"Major new Basquiat show opens at the Barbican – a place that is normally very keen to clean any graffiti from its walls." - Banksy
One of the most unforgettable moments in the long history of St Paul’s Cathedral was when in 1964 Martin Luther King stood up the Cathedral’s pulpit and, to the 4,000 people present, he delivered his inspirational message of racial equality to be reached through non-violence. On his way to Oslo to receive the Nobel Peace Prize, Dr King had stopped in London on the invitation of St Paul's Canon John Collins. At the age of 35 Martin Luther King was the youngest man to have received the Nobel Peace Prize.
Dr King was a man of incredible intellect, he was awarded a bachelor degree at the age of 19 and a Ph.D in Theology at the age of 26. In 1957 he was elected president of the Southern Christian Leadership Conference, an organisation formed to provide new leadership for the civil rights movement. The ideals for this organisation he took from Christianity and its operational techniques from Gandhi. In the eleven-year period between 1957 and 1968, King travelled over six million miles and spoke over twenty-five hundred times, appearing wherever there was injustice, protest, and action.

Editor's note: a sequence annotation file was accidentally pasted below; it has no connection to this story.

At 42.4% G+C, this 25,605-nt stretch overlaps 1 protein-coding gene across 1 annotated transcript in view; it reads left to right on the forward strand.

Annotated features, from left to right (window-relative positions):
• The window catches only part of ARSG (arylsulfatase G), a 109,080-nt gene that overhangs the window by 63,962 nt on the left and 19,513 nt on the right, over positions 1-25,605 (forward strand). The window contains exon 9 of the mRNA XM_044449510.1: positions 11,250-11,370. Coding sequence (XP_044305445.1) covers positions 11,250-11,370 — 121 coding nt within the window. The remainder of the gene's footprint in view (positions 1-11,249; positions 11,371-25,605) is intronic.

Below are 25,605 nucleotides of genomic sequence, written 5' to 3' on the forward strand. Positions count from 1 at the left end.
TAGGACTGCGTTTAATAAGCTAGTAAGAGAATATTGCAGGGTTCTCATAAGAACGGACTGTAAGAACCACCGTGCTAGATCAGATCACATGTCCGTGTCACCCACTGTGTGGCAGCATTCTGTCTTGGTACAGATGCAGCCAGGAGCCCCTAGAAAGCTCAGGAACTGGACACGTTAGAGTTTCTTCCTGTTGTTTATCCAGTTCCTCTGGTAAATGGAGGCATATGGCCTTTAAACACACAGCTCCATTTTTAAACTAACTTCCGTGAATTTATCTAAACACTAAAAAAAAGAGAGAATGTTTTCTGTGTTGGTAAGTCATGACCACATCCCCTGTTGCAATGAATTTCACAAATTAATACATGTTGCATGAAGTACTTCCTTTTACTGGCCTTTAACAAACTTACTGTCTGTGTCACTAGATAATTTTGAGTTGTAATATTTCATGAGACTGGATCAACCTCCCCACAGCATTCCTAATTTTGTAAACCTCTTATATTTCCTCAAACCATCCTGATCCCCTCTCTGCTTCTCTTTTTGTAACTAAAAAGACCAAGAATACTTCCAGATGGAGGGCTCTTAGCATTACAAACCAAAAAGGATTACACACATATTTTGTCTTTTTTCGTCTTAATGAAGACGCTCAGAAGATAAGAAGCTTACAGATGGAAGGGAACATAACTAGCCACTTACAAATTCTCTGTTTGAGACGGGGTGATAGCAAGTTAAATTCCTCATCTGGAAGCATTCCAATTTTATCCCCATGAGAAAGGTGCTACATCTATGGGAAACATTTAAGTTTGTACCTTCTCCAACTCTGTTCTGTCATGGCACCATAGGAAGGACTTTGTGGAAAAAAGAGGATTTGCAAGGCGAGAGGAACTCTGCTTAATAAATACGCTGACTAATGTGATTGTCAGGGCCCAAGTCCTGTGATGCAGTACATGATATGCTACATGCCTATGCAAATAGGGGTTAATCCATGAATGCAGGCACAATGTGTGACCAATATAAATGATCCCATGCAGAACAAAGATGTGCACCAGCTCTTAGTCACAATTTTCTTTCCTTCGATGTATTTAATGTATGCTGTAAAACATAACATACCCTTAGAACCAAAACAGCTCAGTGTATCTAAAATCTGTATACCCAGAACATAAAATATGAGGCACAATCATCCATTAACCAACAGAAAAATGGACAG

His exceptional motivation in what he believed translated into actions and manifestation of bravery during many marches and protests. 57 years after his famous ‘I have a dream’ speech, challenges and difficulties are still present under various forms, across countries and across time. For that, Martin Luther King’s dream is still our dream today and his message of using the power of non-violence to make a difference is waiting to be embraced.